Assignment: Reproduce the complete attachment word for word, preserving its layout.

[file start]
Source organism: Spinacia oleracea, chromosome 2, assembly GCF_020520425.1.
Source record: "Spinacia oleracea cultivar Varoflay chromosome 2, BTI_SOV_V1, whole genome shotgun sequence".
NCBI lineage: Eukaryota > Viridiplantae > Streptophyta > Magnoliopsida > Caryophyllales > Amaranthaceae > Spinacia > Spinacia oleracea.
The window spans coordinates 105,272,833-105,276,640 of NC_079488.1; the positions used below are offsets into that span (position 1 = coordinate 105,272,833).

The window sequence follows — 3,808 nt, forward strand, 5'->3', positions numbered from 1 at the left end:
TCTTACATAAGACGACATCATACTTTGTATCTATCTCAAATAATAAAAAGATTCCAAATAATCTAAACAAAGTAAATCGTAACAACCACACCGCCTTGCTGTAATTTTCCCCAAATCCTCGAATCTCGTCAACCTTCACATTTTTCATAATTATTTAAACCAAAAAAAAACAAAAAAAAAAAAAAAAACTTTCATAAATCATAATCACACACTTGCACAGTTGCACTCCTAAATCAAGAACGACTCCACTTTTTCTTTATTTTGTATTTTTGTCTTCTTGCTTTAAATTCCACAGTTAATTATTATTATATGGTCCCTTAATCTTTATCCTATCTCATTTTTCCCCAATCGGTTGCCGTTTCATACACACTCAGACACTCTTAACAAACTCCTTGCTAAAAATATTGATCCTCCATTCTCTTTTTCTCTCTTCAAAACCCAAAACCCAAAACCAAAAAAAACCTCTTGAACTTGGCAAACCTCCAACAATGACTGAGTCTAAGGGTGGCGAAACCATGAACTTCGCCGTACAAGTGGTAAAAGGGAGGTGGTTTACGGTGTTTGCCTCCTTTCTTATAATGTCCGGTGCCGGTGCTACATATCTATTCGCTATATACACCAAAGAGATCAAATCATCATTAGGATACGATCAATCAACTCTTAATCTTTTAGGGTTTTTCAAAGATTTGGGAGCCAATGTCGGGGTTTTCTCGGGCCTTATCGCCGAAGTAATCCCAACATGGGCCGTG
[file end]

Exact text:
Source organism: Spinacia oleracea, chromosome 2, assembly GCF_020520425.1.
Source record: "Spinacia oleracea cultivar Varoflay chromosome 2, BTI_SOV_V1, whole genome shotgun sequence".
NCBI lineage: Eukaryota > Viridiplantae > Streptophyta > Magnoliopsida > Caryophyllales > Amaranthaceae > Spinacia > Spinacia oleracea.
The window spans coordinates 105,272,833-105,276,640 of NC_079488.1; the positions used below are offsets into that span (position 1 = coordinate 105,272,833).

The window sequence follows — 3,808 nt, forward strand, 5'->3', positions numbered from 1 at the left end:
TCTTACATAAGACGACATCATACTTTGTATCTATCTCAAATAATAAAAAGATTCCAAATAATCTAAACAAAGTAAATCGTAACAACCACACCGCCTTGCTGTAATTTTCCCCAAATCCTCGAATCTCGTCAACCTTCACATTTTTCATAATTATTTAAACCAAAAAAAAACAAAAAAAAAAAAAAAAACTTTCATAAATCATAATCACACACTTGCACAGTTGCACTCCTAAATCAAGAACGACTCCACTTTTTCTTTATTTTGTATTTTTGTCTTCTTGCTTTAAATTCCACAGTTAATTATTATTATATGGTCCCTTAATCTTTATCCTATCTCATTTTTCCCCAATCGGTTGCCGTTTCATACACACTCAGACACTCTTAACAAACTCCTTGCTAAAAATATTGATCCTCCATTCTCTTTTTCTCTCTTCAAAACCCAAAACCCAAAACCAAAAAAAACCTCTTGAACTTGGCAAACCTCCAACAATGACTGAGTCTAAGGGTGGCGAAACCATGAACTTCGCCGTACAAGTGGTAAAAGGGAGGTGGTTTACGGTGTTTGCCTCCTTTCTTATAATGTCCGGTGCCGGTGCTACATATCTATTCGCTATATACACCAAAGAGATCAAATCATCATTAGGATACGATCAATCAACTCTTAATCTTTTAGGGTTTTTCAAAGATTTGGGAGCCAATGTCGGGGTTTTCTCGGGCCTTATCGCCGAAGTAATCCCAACATGGGCCGTG